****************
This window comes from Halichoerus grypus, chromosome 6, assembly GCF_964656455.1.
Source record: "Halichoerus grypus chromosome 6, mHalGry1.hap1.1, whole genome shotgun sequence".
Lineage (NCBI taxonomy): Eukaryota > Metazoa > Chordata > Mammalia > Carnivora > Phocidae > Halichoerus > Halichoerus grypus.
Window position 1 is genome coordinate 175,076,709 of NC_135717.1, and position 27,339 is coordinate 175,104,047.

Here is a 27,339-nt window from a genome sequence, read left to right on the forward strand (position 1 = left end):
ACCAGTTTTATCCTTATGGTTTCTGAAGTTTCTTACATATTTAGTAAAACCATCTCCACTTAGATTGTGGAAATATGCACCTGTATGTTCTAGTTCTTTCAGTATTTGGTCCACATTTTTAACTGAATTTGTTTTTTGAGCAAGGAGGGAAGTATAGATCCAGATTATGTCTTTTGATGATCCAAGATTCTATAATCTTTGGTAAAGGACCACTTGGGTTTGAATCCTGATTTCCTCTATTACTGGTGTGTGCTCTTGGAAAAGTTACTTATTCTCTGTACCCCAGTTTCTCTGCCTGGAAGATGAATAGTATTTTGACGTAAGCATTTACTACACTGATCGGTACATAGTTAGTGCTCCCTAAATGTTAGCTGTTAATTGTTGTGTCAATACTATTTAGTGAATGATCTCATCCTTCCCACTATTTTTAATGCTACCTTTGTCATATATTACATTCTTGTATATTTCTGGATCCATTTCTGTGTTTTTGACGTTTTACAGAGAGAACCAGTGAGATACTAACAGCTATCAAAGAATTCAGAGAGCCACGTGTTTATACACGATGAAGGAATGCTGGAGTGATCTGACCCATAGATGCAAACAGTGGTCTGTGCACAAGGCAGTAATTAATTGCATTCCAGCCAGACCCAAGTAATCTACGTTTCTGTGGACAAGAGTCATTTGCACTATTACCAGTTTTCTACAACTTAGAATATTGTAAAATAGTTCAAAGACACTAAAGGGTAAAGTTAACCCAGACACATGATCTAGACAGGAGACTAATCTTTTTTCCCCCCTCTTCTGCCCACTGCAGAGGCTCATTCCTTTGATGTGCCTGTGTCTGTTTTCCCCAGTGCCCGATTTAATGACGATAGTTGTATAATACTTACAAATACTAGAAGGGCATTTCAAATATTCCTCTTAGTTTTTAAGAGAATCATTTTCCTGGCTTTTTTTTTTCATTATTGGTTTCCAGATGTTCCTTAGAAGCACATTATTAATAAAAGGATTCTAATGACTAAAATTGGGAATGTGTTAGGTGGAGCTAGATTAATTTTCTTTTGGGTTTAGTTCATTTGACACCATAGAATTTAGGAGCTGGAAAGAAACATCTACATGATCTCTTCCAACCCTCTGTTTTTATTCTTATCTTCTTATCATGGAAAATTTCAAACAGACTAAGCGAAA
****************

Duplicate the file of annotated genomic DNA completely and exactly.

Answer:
This window comes from Halichoerus grypus, chromosome 6, assembly GCF_964656455.1.
Source record: "Halichoerus grypus chromosome 6, mHalGry1.hap1.1, whole genome shotgun sequence".
Lineage (NCBI taxonomy): Eukaryota > Metazoa > Chordata > Mammalia > Carnivora > Phocidae > Halichoerus > Halichoerus grypus.
Window position 1 is genome coordinate 175,076,709 of NC_135717.1, and position 27,339 is coordinate 175,104,047.

Here is a 27,339-nt window from a genome sequence, read left to right on the forward strand (position 1 = left end):
ACCAGTTTTATCCTTATGGTTTCTGAAGTTTCTTACATATTTAGTAAAACCATCTCCACTTAGATTGTGGAAATATGCACCTGTATGTTCTAGTTCTTTCAGTATTTGGTCCACATTTTTAACTGAATTTGTTTTTTGAGCAAGGAGGGAAGTATAGATCCAGATTATGTCTTTTGATGATCCAAGATTCTATAATCTTTGGTAAAGGACCACTTGGGTTTGAATCCTGATTTCCTCTATTACTGGTGTGTGCTCTTGGAAAAGTTACTTATTCTCTGTACCCCAGTTTCTCTGCCTGGAAGATGAATAGTATTTTGACGTAAGCATTTACTACACTGATCGGTACATAGTTAGTGCTCCCTAAATGTTAGCTGTTAATTGTTGTGTCAATACTATTTAGTGAATGATCTCATCCTTCCCACTATTTTTAATGCTACCTTTGTCATATATTACATTCTTGTATATTTCTGGATCCATTTCTGTGTTTTTGACGTTTTACAGAGAGAACCAGTGAGATACTAACAGCTATCAAAGAATTCAGAGAGCCACGTGTTTATACACGATGAAGGAATGCTGGAGTGATCTGACCCATAGATGCAAACAGTGGTCTGTGCACAAGGCAGTAATTAATTGCATTCCAGCCAGACCCAAGTAATCTACGTTTCTGTGGACAAGAGTCATTTGCACTATTACCAGTTTTCTACAACTTAGAATATTGTAAAATAGTTCAAAGACACTAAAGGGTAAAGTTAACCCAGACACATGATCTAGACAGGAGACTAATCTTTTTTCCCCCCTCTTCTGCCCACTGCAGAGGCTCATTCCTTTGATGTGCCTGTGTCTGTTTTCCCCAGTGCCCGATTTAATGACGATAGTTGTATAATACTTACAAATACTAGAAGGGCATTTCAAATATTCCTCTTAGTTTTTAAGAGAATCATTTTCCTGGCTTTTTTTTTTCATTATTGGTTTCCAGATGTTCCTTAGAAGCACATTATTAATAAAAGGATTCTAATGACTAAAATTGGGAATGTGTTAGGTGGAGCTAGATTAATTTTCTTTTGGGTTTAGTTCATTTGACACCATAGAATTTAGGAGCTGGAAAGAAACATCTACATGATCTCTTCCAACCCTCTGTTTTTATTCTTATCTTCTTATCATGGAAAATTTCAAACAGACTAAGCGAAA